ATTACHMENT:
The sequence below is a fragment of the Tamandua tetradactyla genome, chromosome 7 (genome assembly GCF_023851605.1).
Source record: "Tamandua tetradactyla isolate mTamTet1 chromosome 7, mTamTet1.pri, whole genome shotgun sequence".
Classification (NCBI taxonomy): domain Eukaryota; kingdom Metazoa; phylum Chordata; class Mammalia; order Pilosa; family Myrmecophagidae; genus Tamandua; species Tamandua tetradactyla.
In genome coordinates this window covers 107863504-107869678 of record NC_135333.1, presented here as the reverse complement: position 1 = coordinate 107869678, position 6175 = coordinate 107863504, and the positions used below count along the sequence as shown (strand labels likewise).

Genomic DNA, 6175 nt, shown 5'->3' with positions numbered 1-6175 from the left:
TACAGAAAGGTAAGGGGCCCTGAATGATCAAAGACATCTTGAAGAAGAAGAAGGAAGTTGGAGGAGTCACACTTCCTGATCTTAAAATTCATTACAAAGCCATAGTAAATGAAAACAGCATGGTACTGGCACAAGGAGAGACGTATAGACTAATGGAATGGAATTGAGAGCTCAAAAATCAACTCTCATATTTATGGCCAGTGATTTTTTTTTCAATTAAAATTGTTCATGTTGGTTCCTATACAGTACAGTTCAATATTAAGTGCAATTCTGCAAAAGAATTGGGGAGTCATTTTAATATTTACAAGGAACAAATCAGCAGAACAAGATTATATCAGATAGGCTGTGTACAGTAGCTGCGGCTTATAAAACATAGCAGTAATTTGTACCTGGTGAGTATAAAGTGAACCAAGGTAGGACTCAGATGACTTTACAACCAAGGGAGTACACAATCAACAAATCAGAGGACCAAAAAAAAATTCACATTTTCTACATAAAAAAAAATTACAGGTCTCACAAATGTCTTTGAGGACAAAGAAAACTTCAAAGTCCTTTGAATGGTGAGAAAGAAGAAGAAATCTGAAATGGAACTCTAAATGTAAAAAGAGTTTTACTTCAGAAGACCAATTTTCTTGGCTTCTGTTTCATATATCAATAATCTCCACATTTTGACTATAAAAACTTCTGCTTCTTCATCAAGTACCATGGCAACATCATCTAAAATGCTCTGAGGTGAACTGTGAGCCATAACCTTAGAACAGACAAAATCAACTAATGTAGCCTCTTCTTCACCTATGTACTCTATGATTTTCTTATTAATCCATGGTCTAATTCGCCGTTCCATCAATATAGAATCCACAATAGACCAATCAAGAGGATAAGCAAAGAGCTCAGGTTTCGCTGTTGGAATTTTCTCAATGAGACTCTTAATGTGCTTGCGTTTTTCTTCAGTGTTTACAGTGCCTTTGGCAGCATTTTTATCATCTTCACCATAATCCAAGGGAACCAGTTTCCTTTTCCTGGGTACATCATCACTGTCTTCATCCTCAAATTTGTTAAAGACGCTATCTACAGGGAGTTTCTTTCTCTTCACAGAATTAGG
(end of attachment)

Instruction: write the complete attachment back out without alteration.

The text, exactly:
The sequence below is a fragment of the Tamandua tetradactyla genome, chromosome 7 (genome assembly GCF_023851605.1).
Source record: "Tamandua tetradactyla isolate mTamTet1 chromosome 7, mTamTet1.pri, whole genome shotgun sequence".
Classification (NCBI taxonomy): domain Eukaryota; kingdom Metazoa; phylum Chordata; class Mammalia; order Pilosa; family Myrmecophagidae; genus Tamandua; species Tamandua tetradactyla.
In genome coordinates this window covers 107863504-107869678 of record NC_135333.1, presented here as the reverse complement: position 1 = coordinate 107869678, position 6175 = coordinate 107863504, and the positions used below count along the sequence as shown (strand labels likewise).

Genomic DNA, 6175 nt, shown 5'->3' with positions numbered 1-6175 from the left:
TACAGAAAGGTAAGGGGCCCTGAATGATCAAAGACATCTTGAAGAAGAAGAAGGAAGTTGGAGGAGTCACACTTCCTGATCTTAAAATTCATTACAAAGCCATAGTAAATGAAAACAGCATGGTACTGGCACAAGGAGAGACGTATAGACTAATGGAATGGAATTGAGAGCTCAAAAATCAACTCTCATATTTATGGCCAGTGATTTTTTTTTCAATTAAAATTGTTCATGTTGGTTCCTATACAGTACAGTTCAATATTAAGTGCAATTCTGCAAAAGAATTGGGGAGTCATTTTAATATTTACAAGGAACAAATCAGCAGAACAAGATTATATCAGATAGGCTGTGTACAGTAGCTGCGGCTTATAAAACATAGCAGTAATTTGTACCTGGTGAGTATAAAGTGAACCAAGGTAGGACTCAGATGACTTTACAACCAAGGGAGTACACAATCAACAAATCAGAGGACCAAAAAAAAATTCACATTTTCTACATAAAAAAAAATTACAGGTCTCACAAATGTCTTTGAGGACAAAGAAAACTTCAAAGTCCTTTGAATGGTGAGAAAGAAGAAGAAATCTGAAATGGAACTCTAAATGTAAAAAGAGTTTTACTTCAGAAGACCAATTTTCTTGGCTTCTGTTTCATATATCAATAATCTCCACATTTTGACTATAAAAACTTCTGCTTCTTCATCAAGTACCATGGCAACATCATCTAAAATGCTCTGAGGTGAACTGTGAGCCATAACCTTAGAACAGACAAAATCAACTAATGTAGCCTCTTCTTCACCTATGTACTCTATGATTTTCTTATTAATCCATGGTCTAATTCGCCGTTCCATCAATATAGAATCCACAATAGACCAATCAAGAGGATAAGCAAAGAGCTCAGGTTTCGCTGTTGGAATTTTCTCAATGAGACTCTTAATGTGCTTGCGTTTTTCTTCAGTGTTTACAGTGCCTTTGGCAGCATTTTTATCATCTTCACCATAATCCAAGGGAACCAGTTTCCTTTTCCTGGGTACATCATCACTGTCTTCATCCTCAAATTTGTTAAAGACGCTATCTACAGGGAGTTTCTTTCTCTTCACAGAATTAGG